Phyllis Magidson, Costume Curator of The Museum Of The City Of New York, fairly points out that designers have always drawn from the past for inspiration, whether they're Ralph Lauren using cuts from the 1890s in his "Prairie Collection" (ugh—remember that?), or Christian Dior deriving his "New Look" of 1947 (a nipped-in waist and very full skirt) from the 1700s. She continues, "The nice thing is that you don't even have to draft a pattern. The person who originally made the garment decided that the lapel falls wonderfully on this particular bias...and all you've got to do is lay it on a piece of pattern paper and simply mimic the already draped line of the collar." Magidson defends this seemingly blatant thievery by noting, "Certainly the wisest people are the ones who acknowledge the fact that there have been some extremely talented forces in the past." She adds, "It's like colorforms, because in spite of the fact that some of the elements have already been done, the ultimate combination of them has not been there's still an awful lot of creative interpretation involved."

Laura Wills, owner of the vintage clothing store Screaming Mimi's, echoes this sentiment, saying, "I thought bell-bottoms came and went, but now you see all the street kids and skateboarders wearing them, and they've become bigger than ever, but it's in a totally different context. It's the way they're translating that style, wearing, like, old men's double-knit polyester pants, but real low and big, and it looks great." Wills presents all the clothing in her store as current fashions, noting, "a lot of customers are seeing them for the first time. They see Todd Oldham doing a beautiful photo-print shirt, and then they can have the original." FYI, Wills is starting to buy '80s clothing. She remarks, "In the year 2000, '90s clothing will be retro." What a long strange trip it still is, and where do we get off? Given the exponentially accelerating cooptation of all things "alternative," we'll soon be shedding identities as fast as we acquire them. Maybe the trick is to enjoy the ride, don't believe the hype—and oh yeah, never let 'em see you sweat. Maybe we just need to find that killer outfit for 1999. Or maybe, as the millenium draws nigh, we humans are simply experiencing the growing pains of a community on the brink of global consciousness. Now that smells like nirvana.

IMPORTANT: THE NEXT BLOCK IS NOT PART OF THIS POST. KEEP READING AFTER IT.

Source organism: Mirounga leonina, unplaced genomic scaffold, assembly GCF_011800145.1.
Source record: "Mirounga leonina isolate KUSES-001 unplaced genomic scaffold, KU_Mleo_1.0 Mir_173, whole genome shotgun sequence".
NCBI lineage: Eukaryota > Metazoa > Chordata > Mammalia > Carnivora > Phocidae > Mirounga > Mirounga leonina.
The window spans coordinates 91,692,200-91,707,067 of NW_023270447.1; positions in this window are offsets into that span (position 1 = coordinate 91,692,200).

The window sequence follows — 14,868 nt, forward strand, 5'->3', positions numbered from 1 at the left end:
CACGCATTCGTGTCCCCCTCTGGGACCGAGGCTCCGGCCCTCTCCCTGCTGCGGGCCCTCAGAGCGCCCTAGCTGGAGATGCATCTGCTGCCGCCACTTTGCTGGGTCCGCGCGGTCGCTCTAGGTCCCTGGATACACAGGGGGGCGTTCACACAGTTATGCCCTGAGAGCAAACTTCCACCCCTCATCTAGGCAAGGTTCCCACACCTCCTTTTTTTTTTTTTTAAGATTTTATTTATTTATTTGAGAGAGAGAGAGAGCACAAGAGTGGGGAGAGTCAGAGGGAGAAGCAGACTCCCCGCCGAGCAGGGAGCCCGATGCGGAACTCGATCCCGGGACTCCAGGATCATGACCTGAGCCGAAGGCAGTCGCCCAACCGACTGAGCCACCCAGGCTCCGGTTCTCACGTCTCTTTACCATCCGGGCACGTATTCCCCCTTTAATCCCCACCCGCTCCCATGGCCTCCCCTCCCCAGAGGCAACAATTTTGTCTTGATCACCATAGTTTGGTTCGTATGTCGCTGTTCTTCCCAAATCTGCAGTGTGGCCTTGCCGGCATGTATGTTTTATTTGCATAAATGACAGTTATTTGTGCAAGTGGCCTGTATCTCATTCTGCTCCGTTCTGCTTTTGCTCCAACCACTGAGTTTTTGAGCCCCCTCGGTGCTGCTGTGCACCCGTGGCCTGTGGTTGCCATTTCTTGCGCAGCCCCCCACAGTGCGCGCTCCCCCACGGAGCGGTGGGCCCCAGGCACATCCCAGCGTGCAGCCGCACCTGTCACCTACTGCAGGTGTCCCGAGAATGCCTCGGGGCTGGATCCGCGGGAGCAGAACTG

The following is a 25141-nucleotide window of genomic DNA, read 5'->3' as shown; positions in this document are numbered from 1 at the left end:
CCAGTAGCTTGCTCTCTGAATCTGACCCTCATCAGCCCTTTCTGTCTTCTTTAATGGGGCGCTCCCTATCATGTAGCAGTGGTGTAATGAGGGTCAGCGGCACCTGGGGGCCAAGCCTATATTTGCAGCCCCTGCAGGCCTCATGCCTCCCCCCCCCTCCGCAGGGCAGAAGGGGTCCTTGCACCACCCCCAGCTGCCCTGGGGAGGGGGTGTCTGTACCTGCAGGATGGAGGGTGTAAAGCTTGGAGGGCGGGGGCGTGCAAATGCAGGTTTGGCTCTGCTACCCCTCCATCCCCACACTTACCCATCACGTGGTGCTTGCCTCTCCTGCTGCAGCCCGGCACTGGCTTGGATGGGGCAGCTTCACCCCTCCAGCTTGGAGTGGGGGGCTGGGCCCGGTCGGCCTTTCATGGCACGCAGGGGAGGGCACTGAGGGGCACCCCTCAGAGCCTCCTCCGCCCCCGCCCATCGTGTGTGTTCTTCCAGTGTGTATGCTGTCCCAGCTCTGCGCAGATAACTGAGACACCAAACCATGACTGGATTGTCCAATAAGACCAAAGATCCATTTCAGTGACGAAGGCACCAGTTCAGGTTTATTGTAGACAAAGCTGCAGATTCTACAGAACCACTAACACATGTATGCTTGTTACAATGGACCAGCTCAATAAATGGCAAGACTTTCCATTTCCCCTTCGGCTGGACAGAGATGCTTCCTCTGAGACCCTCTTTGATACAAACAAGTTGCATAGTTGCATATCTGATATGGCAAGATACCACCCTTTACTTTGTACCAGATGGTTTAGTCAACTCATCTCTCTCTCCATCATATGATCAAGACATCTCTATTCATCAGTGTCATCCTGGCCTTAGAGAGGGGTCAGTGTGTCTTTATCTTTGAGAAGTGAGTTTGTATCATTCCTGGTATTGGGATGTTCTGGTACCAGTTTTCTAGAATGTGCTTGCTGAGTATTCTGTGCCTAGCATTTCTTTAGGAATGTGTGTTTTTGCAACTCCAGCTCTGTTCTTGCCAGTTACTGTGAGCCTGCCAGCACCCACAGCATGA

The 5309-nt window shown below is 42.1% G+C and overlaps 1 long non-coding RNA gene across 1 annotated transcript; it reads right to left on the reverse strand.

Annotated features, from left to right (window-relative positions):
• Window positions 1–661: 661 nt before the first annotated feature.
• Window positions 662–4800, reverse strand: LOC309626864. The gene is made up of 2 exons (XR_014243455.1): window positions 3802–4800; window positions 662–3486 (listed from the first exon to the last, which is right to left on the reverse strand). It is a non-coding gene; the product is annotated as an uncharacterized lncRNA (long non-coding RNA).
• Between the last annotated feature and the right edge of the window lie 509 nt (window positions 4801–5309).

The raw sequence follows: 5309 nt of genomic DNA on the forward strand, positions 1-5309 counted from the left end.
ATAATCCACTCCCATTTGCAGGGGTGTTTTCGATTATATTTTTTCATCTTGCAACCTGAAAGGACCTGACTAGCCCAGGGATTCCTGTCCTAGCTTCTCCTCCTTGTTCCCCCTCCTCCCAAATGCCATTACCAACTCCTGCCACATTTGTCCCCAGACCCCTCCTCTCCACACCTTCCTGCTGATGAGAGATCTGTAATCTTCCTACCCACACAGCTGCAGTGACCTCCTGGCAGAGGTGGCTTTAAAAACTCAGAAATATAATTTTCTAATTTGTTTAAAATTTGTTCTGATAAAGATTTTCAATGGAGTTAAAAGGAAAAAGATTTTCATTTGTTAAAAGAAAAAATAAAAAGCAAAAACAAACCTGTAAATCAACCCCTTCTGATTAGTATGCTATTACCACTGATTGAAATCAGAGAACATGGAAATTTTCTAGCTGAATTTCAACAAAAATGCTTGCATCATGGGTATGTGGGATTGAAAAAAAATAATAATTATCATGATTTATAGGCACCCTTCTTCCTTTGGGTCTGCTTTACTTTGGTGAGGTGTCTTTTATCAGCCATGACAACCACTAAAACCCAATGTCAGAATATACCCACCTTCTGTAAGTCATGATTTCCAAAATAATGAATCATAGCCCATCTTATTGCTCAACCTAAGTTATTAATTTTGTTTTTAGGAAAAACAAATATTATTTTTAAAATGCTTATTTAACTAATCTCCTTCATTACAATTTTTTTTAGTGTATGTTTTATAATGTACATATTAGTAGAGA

In the closet and happy to be there:

"Leopard" Fur Jacket, circa 1955: Blondes, Booze & Booty Leopard has been the eternal symbol of the "sex kitten" and the wild made tame (temporarily, of course) ever since Jayne Mansfield wore her trademark leopard print bikini. Today one finds the traditionally "bad girl" leopard jacket on the glammest of rockers to the most conservative of housewives, who calls it a "fun fur" and hangs it next to her mink. It also serves double duty as a favorite with the senior set, who are clearly wearing vintage originals. These stylin' grandmas were probably teenagers when interior designer Elsie DeWolfe made leopard skin a must for the avante garde. Whatever the case, no other pattern has had such longevity. And as long as humans strive to bring out the animal in themselves or another, they'll seek the visceral thrill of this furry and dangerous fabric.
Patron Saint: Sheena, Queen Of The Jungle
Image Makers: Jayne Mansfield, Bettie Page, Bunny Yeager, Mamie Van Doren
Soundtrack: Elvis, Little Richard, Louis Prima, Eartha Kitt, Julie London
Screen: "The Wild One," "The Girl Can't Help It"
Technology: Polyester
Drug Of Choice: Martini
Wheels: T-Bird
Soundtrack '96: The Cramps, The Las Vegas Grind, El Vez, Brian Setzer
Runway '96: Valentino, Gianni Versace, Todd Oldham
Last Seen: On Alabama (Patricia Arquette) in "True Romance"
Bettie Page:
Greater Las Vegas Church of Elvis:
Elvis Spotters Page
Cocktail Time
Virtual Vegas
True Romance Home Page
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